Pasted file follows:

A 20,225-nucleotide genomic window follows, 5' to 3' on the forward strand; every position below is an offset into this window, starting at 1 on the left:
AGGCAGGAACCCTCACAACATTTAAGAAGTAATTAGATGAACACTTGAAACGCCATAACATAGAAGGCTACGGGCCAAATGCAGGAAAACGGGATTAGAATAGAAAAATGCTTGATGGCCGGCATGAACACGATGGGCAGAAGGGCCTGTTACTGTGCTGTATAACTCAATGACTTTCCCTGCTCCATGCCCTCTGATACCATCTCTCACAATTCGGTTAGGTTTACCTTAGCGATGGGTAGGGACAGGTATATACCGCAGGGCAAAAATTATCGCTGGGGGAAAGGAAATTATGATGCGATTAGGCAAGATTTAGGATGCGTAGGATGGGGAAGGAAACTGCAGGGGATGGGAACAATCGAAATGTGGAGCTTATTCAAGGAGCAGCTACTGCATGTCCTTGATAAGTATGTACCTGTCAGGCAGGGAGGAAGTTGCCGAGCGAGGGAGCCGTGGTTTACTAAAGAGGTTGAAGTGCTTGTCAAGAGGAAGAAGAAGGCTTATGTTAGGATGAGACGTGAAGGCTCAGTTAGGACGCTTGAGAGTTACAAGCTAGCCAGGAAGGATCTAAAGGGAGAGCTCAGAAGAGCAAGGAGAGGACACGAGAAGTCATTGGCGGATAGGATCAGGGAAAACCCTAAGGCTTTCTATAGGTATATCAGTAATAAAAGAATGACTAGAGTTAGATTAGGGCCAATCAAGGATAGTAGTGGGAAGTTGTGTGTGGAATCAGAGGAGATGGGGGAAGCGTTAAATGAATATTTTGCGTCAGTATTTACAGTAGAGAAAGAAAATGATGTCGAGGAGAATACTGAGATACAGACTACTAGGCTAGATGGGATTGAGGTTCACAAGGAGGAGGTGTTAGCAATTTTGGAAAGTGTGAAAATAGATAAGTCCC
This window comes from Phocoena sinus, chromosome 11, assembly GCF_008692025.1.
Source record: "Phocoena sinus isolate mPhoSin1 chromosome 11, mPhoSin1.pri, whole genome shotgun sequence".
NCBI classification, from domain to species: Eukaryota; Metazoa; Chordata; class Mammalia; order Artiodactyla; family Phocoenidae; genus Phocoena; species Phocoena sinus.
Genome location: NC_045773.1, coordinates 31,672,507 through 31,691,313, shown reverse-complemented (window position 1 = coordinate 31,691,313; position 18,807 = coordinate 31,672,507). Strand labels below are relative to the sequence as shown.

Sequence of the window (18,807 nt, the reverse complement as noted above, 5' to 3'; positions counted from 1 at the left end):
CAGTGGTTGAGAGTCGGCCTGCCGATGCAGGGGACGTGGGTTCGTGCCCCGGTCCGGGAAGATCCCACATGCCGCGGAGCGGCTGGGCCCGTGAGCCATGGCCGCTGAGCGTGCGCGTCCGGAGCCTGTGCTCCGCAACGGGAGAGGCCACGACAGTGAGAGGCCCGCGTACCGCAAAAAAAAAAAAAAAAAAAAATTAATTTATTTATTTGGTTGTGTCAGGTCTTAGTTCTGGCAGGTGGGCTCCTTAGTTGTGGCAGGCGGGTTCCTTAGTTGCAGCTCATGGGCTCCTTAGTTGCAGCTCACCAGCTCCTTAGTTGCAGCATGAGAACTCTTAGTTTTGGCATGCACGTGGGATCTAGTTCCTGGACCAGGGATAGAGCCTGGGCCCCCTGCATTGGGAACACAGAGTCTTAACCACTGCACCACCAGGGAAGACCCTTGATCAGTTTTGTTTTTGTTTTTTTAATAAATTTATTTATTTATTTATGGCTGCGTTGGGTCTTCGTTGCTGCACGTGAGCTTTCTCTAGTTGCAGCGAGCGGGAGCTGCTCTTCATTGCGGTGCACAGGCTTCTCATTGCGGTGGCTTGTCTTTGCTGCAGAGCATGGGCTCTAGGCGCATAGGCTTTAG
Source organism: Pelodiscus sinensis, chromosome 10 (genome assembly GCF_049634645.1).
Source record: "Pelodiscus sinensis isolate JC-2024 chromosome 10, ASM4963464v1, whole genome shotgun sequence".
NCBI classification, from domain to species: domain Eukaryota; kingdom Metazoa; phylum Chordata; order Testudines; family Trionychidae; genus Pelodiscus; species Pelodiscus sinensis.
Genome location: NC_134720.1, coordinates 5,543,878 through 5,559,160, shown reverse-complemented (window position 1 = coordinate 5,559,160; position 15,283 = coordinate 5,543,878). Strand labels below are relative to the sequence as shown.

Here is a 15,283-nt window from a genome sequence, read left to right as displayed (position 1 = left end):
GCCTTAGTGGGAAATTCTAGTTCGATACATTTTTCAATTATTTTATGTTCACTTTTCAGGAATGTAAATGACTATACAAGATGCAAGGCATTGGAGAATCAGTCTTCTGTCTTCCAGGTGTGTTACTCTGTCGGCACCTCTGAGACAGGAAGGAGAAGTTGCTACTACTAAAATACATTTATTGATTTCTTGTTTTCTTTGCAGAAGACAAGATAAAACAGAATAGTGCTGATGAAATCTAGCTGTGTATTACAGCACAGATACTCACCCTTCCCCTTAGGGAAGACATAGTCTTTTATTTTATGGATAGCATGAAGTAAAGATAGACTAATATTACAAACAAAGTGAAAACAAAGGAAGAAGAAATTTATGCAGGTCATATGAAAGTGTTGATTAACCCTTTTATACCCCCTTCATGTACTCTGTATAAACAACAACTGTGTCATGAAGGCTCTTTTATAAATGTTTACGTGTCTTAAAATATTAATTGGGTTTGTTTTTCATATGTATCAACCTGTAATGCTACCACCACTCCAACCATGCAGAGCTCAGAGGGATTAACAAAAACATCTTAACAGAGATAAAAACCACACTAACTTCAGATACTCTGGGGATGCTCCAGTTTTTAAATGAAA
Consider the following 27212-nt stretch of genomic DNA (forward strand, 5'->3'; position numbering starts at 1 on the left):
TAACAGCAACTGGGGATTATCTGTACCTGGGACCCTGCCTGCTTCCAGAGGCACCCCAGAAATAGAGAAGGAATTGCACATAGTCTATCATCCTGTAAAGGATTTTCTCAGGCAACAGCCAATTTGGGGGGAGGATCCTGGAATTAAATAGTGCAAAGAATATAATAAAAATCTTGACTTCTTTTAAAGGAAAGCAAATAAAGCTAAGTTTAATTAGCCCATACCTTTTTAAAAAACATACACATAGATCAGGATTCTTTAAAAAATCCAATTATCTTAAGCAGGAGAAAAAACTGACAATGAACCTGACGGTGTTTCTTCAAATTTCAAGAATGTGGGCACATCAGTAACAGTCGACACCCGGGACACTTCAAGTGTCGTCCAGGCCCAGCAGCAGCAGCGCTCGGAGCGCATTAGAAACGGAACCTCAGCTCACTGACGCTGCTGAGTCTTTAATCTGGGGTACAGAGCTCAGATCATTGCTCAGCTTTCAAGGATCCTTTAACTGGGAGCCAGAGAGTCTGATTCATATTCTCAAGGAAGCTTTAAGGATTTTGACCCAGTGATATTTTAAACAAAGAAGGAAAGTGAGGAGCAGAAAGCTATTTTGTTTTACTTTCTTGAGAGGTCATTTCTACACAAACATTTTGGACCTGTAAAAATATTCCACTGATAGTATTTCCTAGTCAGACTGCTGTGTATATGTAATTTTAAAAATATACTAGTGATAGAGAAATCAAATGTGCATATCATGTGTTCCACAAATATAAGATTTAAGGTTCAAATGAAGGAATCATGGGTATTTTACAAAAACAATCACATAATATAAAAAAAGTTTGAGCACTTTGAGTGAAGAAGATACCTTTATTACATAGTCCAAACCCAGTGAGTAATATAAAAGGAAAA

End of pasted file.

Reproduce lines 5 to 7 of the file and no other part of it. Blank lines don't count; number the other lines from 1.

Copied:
NCBI classification, from domain to species: Eukaryota; Metazoa; Chordata; class Mammalia; order Artiodactyla; family Phocoenidae; genus Phocoena; species Phocoena sinus.
Genome location: NC_045773.1, coordinates 31,672,507 through 31,691,313, shown reverse-complemented (window position 1 = coordinate 31,691,313; position 18,807 = coordinate 31,672,507). Strand labels below are relative to the sequence as shown.

Sequence of the window (18,807 nt, the reverse complement as noted above, 5' to 3'; positions counted from 1 at the left end):